Posted by LLJ43 | Posted in Environment, Evolution | Posted on 23-01-2015
According to a study published in the journal Geology, researchers have found that acid rain was one of the contributing factors of the Permian mass extinction 250 million years ago. Scientists found that rock samples from the Dolomite Mountains in Italy contained an organic compound called vanillin which indicates that the soil was extremely and lethally acidic. Lots of acid rain showers would have caused that.
People like Zeca Oliveira know that the rock samples from the Dolomite Mountains had been underwater 250 million years ago and had come from sediments near the coast of the super-continent Pangea. They contained the remains of compacted plant matter. The vanillin the team found occurs in plants and normally oxidizes into vanillic acid after the plant dies. That process, however, is slowed or halted if the soil is extremely acidic. Given the ratio of vanillin to vanillic acid in the rocks, the researchers concluded that the soil was very acidic.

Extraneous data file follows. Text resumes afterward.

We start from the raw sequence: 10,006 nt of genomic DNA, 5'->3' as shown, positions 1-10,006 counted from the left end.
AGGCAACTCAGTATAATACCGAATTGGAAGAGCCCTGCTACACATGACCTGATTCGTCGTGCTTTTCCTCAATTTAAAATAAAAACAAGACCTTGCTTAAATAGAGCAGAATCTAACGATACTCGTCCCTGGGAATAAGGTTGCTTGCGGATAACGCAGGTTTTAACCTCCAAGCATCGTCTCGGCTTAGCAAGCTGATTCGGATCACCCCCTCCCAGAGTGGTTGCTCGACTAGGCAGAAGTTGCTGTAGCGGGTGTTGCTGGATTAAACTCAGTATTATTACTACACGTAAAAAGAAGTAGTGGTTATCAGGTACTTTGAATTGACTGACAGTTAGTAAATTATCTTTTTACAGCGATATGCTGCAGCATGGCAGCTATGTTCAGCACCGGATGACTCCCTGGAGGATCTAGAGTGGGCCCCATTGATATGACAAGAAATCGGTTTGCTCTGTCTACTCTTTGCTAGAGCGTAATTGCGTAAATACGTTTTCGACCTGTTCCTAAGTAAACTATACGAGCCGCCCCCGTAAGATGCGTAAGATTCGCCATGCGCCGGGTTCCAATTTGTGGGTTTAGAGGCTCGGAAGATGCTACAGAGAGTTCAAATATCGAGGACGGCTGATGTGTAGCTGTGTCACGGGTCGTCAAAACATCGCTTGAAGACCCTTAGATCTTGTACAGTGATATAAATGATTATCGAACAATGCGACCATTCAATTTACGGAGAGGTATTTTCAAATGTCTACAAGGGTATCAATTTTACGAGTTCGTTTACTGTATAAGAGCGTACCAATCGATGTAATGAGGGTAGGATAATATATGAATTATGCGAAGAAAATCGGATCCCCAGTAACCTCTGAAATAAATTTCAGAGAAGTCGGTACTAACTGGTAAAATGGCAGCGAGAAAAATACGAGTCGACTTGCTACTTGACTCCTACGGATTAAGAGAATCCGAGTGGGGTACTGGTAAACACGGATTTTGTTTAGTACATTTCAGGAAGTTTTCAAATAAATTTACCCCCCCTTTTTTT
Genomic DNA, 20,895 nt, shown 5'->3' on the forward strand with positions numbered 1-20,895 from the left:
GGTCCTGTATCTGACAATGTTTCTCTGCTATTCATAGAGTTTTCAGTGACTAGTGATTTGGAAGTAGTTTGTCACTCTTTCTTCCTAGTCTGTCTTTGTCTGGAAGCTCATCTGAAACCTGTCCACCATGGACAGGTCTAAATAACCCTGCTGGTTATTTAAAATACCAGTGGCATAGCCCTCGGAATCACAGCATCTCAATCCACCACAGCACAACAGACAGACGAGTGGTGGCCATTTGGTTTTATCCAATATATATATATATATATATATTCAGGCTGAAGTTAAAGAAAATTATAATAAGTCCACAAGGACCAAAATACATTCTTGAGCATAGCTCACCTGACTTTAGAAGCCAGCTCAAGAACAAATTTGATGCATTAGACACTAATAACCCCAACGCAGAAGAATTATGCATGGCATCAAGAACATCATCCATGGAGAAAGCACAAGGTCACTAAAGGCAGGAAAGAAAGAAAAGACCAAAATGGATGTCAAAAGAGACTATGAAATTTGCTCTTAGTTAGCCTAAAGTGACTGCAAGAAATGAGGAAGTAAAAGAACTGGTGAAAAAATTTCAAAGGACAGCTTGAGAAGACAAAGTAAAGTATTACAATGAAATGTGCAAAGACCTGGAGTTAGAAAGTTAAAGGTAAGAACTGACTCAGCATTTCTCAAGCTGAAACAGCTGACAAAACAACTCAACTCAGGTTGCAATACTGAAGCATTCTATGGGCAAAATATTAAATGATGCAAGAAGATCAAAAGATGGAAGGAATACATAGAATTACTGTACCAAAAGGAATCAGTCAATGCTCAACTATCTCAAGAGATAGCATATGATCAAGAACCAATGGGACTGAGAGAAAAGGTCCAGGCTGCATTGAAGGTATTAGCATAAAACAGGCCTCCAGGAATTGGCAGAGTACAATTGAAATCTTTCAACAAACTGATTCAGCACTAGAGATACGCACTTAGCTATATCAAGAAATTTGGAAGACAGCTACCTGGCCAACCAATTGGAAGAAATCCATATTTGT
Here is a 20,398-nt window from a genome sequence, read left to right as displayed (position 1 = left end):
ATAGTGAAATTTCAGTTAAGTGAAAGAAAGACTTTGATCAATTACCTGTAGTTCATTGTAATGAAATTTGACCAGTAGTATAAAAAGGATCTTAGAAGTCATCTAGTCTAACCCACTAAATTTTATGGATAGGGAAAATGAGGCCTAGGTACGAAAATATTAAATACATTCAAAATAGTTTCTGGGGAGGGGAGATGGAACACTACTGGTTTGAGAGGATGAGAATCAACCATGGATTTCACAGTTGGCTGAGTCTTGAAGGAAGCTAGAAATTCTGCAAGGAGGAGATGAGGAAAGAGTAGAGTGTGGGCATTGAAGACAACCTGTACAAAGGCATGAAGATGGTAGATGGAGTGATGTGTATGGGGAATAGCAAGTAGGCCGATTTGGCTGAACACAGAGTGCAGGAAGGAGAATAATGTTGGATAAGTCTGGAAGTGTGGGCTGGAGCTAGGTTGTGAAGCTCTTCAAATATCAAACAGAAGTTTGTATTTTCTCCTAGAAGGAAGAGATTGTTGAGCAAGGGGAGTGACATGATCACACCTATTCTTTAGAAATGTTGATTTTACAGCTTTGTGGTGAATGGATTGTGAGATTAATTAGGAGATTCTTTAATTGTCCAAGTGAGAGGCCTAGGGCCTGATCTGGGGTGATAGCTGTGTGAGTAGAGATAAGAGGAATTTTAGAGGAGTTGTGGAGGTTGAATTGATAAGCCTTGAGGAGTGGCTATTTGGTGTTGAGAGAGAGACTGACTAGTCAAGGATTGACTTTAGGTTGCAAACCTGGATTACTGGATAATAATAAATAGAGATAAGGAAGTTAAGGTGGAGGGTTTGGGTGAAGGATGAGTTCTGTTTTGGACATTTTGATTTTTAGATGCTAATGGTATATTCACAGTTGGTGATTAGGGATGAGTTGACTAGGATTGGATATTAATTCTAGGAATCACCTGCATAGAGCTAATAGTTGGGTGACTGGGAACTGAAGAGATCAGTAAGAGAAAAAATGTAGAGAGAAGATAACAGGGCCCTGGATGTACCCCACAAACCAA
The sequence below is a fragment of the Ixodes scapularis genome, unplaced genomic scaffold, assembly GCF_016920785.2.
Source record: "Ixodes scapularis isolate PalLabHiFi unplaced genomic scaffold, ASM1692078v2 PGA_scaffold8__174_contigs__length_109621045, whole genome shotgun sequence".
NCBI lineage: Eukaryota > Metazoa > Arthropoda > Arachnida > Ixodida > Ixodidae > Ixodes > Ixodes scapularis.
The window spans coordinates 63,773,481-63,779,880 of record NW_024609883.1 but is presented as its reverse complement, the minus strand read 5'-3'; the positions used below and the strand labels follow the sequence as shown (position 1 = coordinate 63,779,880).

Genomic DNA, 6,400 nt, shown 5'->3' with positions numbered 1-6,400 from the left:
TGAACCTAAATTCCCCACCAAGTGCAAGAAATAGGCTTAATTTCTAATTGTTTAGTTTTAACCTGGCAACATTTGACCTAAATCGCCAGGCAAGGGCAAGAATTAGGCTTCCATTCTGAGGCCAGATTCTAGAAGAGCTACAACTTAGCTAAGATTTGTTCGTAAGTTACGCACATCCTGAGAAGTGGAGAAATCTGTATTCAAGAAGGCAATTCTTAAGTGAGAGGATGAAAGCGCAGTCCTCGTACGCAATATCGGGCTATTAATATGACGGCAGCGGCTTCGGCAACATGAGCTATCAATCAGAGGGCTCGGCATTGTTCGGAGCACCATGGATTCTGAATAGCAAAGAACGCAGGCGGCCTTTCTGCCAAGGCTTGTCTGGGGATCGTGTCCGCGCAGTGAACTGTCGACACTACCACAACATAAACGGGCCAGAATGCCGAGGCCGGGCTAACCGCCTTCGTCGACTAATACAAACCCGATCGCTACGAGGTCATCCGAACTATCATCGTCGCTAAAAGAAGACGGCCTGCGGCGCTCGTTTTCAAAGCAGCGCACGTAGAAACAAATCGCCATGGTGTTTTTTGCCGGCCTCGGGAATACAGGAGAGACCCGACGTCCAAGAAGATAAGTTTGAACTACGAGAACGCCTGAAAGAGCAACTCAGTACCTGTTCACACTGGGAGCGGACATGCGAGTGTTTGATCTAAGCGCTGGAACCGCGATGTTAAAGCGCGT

The Permian Period was the last geologic period before the Mesozoic Era or “Age of Reptiles.” All of the land masses on Earth had fused into the supercontinent Pangea which was covered with forests. It ended in the largest mass extinction known. A series of volcanic eruptions are believed to have released gases that caused acid-rain showers all over the planet that were so extensive they damaged the biosphere. 96 percent of all marine organisms were wiped out, as were 70 percent of terrestrial vertebrates and 83 percent of all insect genera. It was known as the Great Dying.